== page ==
Broadband access hits record high, digital divide remains for disadvantaged

Published On: March 31, 2021

A new report out this week says that while Californians are connected to the Internet at a record percentage in 2021, nearly 2 million households remain digitally-disadvantaged.  The Digital Divide has grown more acute for low-income and Latino households, seniors, and people with disabilities, according to a survey by the California Emerging Technology Fund and USC.

Key findings from the survey include:

  • 90% of the state’s households have high-speed Internet connectivity at home through either a computing device or a smartphone.
  • 9.6% are unconnected (about 1.25 million households); and 5.6% are underconnected (about 730,000 households).
  • More than a quarter of Californians age 65 and older (28%) and people with disabilities (27%) are unconnected or underconnected with only a smartphone, compared to 15% for the overall population.
  • Disadvantages have grown more acute since the pandemic with so many activities having gone digital, including education, work, healthcare and access to government services.
  • Affordability is the main reason that keeps these households from connecting to the Internet with digital literacy and the lack of an appropriate computing device also being relevant factors.
  • Income is a key determinant in whether a household has Internet access.  Among households earning less than $40,000 a year, 29% have no connection or only have access through a smartphone.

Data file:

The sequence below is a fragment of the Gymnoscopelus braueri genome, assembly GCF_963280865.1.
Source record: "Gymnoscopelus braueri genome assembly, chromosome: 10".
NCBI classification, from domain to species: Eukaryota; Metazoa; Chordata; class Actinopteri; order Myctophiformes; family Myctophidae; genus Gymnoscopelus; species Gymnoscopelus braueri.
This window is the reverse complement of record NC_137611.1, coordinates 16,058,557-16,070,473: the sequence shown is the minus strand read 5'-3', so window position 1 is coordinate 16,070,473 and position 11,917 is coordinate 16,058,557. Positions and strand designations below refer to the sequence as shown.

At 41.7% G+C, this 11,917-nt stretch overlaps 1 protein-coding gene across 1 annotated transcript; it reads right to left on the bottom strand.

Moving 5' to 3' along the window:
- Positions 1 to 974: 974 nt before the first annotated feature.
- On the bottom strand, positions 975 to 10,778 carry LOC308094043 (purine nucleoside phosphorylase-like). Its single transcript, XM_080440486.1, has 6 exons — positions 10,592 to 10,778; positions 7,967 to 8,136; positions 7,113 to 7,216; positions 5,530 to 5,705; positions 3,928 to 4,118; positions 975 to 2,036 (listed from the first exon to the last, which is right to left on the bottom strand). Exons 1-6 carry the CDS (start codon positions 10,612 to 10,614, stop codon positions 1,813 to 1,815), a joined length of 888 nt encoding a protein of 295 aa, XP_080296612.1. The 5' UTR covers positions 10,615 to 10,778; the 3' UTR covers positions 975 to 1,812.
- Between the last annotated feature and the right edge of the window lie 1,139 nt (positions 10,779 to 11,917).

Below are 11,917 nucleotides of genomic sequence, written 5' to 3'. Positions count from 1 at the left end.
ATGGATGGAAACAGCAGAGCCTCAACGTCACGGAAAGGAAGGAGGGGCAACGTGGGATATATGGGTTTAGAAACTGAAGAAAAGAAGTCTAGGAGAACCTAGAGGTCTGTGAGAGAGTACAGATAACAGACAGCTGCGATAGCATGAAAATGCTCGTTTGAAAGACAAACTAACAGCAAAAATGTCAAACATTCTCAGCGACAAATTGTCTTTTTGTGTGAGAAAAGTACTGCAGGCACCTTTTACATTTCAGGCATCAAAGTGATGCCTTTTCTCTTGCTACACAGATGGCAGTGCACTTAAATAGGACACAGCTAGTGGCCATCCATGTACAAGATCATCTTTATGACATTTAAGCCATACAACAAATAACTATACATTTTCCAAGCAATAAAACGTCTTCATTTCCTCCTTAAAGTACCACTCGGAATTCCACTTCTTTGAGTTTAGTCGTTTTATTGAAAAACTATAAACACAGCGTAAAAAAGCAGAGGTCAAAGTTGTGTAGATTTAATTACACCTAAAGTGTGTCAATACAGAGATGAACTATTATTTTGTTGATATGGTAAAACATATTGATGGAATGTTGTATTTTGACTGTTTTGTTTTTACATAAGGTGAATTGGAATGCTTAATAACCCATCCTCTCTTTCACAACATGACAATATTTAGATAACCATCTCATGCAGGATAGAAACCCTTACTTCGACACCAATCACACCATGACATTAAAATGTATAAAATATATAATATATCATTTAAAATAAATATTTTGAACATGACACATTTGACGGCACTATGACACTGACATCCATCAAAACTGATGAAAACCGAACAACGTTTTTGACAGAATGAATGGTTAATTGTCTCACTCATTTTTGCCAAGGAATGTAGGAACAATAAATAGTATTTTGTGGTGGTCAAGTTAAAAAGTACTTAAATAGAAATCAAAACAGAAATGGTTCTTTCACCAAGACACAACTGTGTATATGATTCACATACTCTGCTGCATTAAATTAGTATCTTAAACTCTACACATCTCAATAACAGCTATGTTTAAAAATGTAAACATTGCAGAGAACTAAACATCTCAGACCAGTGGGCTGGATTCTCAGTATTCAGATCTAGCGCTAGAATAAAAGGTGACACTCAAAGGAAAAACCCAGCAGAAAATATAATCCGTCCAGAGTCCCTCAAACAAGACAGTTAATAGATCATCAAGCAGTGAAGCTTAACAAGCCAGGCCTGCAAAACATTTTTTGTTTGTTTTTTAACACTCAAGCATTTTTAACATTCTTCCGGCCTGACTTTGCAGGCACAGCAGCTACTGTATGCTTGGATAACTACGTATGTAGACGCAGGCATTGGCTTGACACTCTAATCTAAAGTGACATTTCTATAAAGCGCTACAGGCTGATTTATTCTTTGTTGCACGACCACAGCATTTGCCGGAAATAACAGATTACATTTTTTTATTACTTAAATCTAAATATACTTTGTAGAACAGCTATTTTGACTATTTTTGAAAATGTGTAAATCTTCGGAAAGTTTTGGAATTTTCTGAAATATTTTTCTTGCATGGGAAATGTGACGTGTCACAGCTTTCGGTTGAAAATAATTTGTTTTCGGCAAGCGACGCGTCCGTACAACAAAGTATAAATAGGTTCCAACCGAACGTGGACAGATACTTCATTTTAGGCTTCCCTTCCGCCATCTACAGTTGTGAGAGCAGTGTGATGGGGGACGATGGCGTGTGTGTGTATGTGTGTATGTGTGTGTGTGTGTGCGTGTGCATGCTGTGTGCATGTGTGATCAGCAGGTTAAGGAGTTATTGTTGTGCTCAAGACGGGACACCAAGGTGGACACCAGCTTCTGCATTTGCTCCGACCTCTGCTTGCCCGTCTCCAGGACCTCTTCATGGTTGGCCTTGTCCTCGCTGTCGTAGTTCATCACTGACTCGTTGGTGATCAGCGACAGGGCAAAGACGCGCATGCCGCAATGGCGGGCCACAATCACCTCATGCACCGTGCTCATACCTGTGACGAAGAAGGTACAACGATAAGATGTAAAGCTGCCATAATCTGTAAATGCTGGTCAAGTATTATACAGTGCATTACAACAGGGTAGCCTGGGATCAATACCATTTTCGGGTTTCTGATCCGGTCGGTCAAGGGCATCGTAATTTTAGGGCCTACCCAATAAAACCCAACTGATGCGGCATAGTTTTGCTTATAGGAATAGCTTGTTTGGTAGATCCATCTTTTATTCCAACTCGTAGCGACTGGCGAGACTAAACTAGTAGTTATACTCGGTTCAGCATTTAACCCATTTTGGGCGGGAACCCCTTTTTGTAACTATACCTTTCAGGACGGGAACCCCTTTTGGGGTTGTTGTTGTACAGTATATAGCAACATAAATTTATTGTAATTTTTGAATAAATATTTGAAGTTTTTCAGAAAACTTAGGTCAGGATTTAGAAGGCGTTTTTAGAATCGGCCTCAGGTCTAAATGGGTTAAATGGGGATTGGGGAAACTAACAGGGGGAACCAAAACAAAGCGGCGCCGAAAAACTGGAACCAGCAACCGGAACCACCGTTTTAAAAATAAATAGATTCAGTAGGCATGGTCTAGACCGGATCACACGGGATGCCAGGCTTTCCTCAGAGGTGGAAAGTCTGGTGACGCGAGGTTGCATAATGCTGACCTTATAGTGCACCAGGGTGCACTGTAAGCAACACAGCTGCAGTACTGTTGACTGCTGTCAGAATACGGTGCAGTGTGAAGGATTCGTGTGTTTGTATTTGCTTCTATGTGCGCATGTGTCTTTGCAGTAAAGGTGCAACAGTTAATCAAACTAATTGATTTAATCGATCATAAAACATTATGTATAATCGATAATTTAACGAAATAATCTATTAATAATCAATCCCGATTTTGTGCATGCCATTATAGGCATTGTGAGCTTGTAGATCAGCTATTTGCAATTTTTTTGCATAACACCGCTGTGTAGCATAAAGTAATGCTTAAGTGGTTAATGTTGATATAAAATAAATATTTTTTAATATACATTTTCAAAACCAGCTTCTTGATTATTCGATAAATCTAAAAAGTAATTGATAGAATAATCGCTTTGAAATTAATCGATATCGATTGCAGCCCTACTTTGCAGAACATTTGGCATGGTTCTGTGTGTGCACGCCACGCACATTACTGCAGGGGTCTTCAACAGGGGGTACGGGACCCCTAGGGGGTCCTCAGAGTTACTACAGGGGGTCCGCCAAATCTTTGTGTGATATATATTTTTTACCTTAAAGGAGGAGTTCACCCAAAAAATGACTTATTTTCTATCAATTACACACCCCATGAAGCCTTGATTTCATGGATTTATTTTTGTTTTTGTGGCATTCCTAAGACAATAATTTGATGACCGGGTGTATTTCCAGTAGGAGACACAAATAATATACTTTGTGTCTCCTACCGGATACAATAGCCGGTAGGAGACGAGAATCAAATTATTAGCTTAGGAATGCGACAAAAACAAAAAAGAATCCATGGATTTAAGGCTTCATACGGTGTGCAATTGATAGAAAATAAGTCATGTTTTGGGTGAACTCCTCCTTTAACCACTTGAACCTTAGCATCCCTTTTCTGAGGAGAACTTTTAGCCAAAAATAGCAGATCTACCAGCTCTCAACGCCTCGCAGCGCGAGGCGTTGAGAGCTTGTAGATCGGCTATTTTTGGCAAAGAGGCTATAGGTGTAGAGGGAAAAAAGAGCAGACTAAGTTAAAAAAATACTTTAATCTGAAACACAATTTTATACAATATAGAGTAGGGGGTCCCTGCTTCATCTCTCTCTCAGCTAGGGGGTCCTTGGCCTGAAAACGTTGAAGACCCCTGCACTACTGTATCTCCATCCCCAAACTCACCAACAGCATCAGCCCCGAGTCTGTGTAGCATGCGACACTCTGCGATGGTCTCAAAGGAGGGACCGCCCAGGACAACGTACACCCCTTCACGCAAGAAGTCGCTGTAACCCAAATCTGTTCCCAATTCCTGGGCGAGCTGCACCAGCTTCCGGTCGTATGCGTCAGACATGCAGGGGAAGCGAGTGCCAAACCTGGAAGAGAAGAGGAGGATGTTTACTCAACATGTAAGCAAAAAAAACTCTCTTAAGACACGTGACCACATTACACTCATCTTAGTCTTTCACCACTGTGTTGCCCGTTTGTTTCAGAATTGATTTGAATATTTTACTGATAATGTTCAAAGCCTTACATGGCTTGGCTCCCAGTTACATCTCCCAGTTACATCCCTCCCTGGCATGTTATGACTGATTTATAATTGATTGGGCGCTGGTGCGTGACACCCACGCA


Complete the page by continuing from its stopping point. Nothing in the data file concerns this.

The survey included 1,650 California adults and was conducted between February 10 and March 22, 2021.

Meanwhile, a coalition of organizations representing education, local government, and economic policy called on Gov. Newsom to support a one-time $8 billion investment in funding to help close the Digital Divide.  The group, which included the California State Association of Counties and CAFWD, among others, cited a report commissioned by the California Public Utilities Commission that estimated the cost of building fiber connections to every unserved residence in California would be $6.8 billion.   The request also includes $1.2 billion for programs to increase adoption, such as providing devices and digital skills training for Californians.

About the Author: Jaivon Grant

Jaivon Grant covers energy and technology issues. He is a former journalist and political commentator with Our Weekly in Los Angeles, CA. He can be reached at jaivon at